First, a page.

Minister of State for Industry, Trade and Investment and Supervising Aviation Minister, Dr. Samuel Ortom burst into tears and wept uncontrollably for several minutes in the Makurdi Prisons where he visited prison inmates.
Dr. Ortom had led a delegation of the Oracle Foundation which he had founded in 2001 and journalists to the prison to witness the release of six inmates whose fines the foundation had paid.
It was the conclusion of a program during which 19 inmates in the Gboko Prisons and six from the Otukpo Prisons whose fines had similarly been paid had been released.
No one saw it coming.
But few minutes after he sat down and faced the inmates who had been arranged on benches a few meters in his front he burst into tears.
Former Managing Director of Oracle Business Limited, Dr. Judah Mike Angou, who was making introductions was as bewildered as the Minister’s wife Eunice, then Deputy Controller of Prisons, Mr. Daniel Odharo, then Benue State Information Commissioner, the late Engr. Conrad Wergba, and others on the entourage.
Dr. Angou abandoned the task on hand and joined the Minister’s wife to calm him down.
Dr. Ortom’s aides tried unsuccessfully to prevent journalists from recording the scene.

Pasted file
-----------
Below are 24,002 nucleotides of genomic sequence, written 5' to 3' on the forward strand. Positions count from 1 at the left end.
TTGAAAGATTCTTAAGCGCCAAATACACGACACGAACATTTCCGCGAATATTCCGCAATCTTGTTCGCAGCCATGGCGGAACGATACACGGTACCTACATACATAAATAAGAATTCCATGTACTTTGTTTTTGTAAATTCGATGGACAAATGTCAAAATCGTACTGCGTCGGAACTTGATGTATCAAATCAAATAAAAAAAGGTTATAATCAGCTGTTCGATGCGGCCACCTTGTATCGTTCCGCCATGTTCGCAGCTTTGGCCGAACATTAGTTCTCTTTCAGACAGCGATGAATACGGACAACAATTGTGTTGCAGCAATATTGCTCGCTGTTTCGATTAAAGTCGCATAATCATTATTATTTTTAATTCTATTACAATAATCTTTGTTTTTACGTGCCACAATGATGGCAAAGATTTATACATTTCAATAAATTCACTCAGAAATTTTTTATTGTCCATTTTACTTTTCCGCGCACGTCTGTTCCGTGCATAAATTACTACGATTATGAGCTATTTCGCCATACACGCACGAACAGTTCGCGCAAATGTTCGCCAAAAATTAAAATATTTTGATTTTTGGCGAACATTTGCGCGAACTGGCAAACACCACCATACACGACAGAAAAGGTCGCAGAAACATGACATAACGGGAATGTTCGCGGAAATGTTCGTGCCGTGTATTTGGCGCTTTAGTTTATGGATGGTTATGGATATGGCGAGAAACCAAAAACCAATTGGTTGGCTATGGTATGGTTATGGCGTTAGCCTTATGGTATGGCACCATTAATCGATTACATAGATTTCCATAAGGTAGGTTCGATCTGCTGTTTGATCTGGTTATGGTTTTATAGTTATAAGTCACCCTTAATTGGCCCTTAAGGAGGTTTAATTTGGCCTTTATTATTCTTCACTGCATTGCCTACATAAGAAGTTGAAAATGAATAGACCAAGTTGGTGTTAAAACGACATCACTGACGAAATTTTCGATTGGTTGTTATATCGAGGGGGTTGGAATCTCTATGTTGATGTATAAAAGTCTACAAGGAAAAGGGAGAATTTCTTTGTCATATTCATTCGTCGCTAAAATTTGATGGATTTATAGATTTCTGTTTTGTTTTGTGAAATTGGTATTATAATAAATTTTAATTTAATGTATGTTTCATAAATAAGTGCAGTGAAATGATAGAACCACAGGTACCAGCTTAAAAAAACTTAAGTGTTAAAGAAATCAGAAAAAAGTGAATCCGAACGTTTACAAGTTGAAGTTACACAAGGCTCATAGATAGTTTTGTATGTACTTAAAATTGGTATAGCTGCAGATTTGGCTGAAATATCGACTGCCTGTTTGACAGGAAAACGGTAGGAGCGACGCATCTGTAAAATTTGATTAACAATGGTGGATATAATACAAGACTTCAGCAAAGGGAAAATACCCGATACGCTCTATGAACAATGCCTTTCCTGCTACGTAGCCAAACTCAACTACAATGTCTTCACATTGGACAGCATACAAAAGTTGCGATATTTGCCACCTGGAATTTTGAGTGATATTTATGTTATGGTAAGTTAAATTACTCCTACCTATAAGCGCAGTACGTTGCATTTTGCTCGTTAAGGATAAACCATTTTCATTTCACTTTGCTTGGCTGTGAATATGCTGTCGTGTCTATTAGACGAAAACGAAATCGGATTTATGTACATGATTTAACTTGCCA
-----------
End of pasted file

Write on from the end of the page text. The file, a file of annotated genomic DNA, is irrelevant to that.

Later when he had calmed down he disclosed that he had been moved with compassion to look at the young inmates as his children and the most elderly as his father.
The Minister appealed to them to change their fortunes by committing their lives to Jesus Christ who he said has made the difference in his life since he committed his life to Him in 1979.
He announced the donation of five tyres for the vehicle which conveys the inmates to the courts and cash to service it.
Earlier, Pastor Thomas Igyah of the Full Gospel Revival Crusade Church Gboko had urged the inmates to repent and seek God’s forgiveness.
The late Engr. Wergba commended the Oracle Foundation for fulfilling the Biblical injunction of visiting prisoners.
He pledged to bring the needs of the prison to the attention of the Governor.
Chairperson of the foundation, Mrs. Eunice Ortom, explained that the prison visit initiative was part of the redemptive, reformative and restorative objectives of the Foundation.
She donated five hundred pairs of bathroom slippers, bars of soap, as well as Bibles and a lap top computer with its accessories to the inmates and prison officials.
In his remarks, Mr. Odharo said the prison which was constructed for a little over 200 inmates had over 400 and requested for its decongestion, a borehole and electricity transformer.